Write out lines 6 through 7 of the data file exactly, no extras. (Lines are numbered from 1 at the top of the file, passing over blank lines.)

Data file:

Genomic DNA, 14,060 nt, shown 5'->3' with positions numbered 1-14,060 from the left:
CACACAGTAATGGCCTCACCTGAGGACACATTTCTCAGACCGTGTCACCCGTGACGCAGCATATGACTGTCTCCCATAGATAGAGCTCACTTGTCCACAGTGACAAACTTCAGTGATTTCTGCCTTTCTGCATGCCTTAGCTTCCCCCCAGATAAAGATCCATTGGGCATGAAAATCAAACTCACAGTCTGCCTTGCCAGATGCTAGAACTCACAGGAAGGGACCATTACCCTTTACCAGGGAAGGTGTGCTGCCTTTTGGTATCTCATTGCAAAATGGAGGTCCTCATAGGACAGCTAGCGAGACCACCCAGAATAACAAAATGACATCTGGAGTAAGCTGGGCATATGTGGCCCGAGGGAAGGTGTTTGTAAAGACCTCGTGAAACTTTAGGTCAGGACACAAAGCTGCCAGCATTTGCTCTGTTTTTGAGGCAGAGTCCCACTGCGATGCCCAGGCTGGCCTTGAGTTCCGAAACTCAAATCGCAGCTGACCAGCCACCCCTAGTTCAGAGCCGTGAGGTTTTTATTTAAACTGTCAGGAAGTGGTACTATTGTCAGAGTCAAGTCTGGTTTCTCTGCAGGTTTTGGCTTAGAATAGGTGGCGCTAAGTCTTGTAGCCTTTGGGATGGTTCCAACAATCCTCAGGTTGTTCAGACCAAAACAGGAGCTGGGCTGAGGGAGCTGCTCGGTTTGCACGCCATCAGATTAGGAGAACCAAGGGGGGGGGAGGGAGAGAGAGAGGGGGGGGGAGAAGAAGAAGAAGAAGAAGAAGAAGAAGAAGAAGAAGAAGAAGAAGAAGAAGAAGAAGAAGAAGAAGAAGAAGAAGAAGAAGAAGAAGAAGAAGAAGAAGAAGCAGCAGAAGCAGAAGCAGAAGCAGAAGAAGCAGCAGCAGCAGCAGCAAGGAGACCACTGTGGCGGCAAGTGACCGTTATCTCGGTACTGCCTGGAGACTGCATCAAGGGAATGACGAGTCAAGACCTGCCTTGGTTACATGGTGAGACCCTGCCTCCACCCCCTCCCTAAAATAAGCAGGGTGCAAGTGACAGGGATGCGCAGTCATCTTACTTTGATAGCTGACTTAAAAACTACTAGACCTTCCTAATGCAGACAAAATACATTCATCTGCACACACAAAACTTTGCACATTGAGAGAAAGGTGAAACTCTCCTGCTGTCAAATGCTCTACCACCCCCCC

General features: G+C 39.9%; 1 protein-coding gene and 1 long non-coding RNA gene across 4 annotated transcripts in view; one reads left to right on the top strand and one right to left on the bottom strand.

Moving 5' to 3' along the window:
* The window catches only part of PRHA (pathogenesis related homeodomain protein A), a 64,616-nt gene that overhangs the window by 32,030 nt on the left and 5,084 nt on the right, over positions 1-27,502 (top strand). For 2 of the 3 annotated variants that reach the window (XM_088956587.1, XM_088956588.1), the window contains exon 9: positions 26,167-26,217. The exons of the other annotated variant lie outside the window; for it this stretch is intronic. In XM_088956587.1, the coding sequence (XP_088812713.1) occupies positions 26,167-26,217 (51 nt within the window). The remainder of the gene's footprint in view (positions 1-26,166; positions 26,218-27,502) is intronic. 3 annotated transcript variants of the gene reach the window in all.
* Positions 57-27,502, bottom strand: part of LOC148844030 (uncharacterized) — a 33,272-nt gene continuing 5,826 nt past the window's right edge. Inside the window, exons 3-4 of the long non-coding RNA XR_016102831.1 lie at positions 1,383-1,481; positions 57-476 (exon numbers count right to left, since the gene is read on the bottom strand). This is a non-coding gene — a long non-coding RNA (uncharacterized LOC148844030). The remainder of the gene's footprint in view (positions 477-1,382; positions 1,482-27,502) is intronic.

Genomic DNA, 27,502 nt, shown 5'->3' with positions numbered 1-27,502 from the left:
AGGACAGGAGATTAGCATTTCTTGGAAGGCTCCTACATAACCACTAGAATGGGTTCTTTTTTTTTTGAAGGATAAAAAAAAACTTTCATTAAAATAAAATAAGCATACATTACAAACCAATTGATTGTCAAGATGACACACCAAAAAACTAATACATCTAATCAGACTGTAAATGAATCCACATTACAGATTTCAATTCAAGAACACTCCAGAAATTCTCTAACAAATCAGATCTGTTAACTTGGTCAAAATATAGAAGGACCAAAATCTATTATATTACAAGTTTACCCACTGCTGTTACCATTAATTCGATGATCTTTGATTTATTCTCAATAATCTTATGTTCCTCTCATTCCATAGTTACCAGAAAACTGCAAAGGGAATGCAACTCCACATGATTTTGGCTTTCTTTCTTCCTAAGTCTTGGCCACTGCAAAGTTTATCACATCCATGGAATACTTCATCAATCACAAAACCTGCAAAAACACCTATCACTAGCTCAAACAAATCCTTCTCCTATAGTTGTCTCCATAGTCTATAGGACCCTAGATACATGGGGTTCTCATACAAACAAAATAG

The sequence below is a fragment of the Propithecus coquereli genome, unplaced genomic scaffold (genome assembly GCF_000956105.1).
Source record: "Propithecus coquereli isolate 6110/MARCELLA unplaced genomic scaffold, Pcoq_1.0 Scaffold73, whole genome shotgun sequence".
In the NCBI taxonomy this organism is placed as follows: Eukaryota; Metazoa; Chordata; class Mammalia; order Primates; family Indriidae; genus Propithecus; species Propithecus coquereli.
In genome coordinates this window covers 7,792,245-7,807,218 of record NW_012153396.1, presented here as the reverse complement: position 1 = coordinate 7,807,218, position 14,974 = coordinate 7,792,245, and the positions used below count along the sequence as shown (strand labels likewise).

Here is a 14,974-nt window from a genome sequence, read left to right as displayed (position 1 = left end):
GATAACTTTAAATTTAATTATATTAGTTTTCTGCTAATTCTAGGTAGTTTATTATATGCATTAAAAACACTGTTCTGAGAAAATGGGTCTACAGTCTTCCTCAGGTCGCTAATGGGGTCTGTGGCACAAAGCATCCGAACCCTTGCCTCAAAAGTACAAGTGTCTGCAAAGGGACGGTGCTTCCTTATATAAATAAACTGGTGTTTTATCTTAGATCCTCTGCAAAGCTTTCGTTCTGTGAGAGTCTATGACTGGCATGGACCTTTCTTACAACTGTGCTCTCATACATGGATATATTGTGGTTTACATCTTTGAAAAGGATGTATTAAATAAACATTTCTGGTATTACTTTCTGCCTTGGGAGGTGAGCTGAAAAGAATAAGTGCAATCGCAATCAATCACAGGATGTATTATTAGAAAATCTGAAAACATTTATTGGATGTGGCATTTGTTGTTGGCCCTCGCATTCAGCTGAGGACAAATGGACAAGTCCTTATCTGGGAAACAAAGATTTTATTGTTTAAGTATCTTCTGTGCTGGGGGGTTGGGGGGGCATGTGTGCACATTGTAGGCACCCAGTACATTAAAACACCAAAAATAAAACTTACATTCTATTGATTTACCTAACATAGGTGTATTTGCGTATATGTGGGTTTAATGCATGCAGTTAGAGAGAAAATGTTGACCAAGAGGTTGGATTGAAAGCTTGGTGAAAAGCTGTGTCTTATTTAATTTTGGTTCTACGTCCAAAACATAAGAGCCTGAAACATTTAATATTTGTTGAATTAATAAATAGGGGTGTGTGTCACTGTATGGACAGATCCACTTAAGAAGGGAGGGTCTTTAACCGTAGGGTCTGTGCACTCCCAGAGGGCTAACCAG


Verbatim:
* Positions 57-27,502, bottom strand: part of LOC148844030 (uncharacterized) — a 33,272-nt gene continuing 5,826 nt past the window's right edge. Inside the window, exons 3-4 of the long non-coding RNA XR_016102831.1 lie at positions 1,383-1,481; positions 57-476 (exon numbers count right to left, since the gene is read on the bottom strand). This is a non-coding gene — a long non-coding RNA (uncharacterized LOC148844030). The remainder of the gene's footprint in view (positions 477-1,382; positions 1,482-27,502) is intronic.

Genomic DNA, 27,502 nt, shown 5'->3' with positions numbered 1-27,502 from the left: